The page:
A high-speed train approaches Honefoss. The magnetic pull of the big city, Oslo, defines hierarchies and expands, pushing inhabitants to new perimeters, forming an ever larger radius of influence. The inhabitants of Hjertelia will be a mixture of those city people who found freedom during the pandemic through online work, those who are tired of fighting real estate prices, and those – wherever they started – who seek a slightly different format for living. All of them arrive at Hjertelia convinced by the impulse to coexist with nature and each other.
Strategy: A Stacked Ground
The border condition at the site – not truly a city, not fully the countryside – provokes a different approach to density. A productive farmland landscape should not be subsumed to standalone houses surrounded by lawns or housing blocks of intense anonymity. Imagine the farmland could rise by six meters, and under this elevated ground, life could flourish. Our approach is to stack the traditional models of farmland, domestic space, and work, one over the other to foment contemporary synergies between them. We neutralize the footprint of the house by sandwiching it between two productive grounds.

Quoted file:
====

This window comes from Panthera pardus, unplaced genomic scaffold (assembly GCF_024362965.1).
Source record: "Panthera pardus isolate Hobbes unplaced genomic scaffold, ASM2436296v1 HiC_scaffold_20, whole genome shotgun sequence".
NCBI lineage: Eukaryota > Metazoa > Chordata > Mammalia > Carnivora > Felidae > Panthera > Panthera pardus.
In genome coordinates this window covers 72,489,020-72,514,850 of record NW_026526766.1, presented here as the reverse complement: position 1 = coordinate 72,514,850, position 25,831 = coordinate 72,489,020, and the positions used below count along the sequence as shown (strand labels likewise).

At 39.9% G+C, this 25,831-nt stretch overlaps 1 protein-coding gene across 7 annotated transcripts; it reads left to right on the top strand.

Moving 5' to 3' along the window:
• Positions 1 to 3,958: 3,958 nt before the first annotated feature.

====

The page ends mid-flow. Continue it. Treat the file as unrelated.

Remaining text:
Density creates opportunities for metabolic cycles to link a richer, more heterogeneous mix of activity. Clusters of three or four stacked units activate the space in between as the key site for interaction and exchange among inhabitants. The social tableau of the in-between encourages a model of cohabitation, where density forms human space but remains permeable to non-human inhabitants. Against the existing diagram of the residual forest, we strive for a vision of the forest like threads through a tapestry.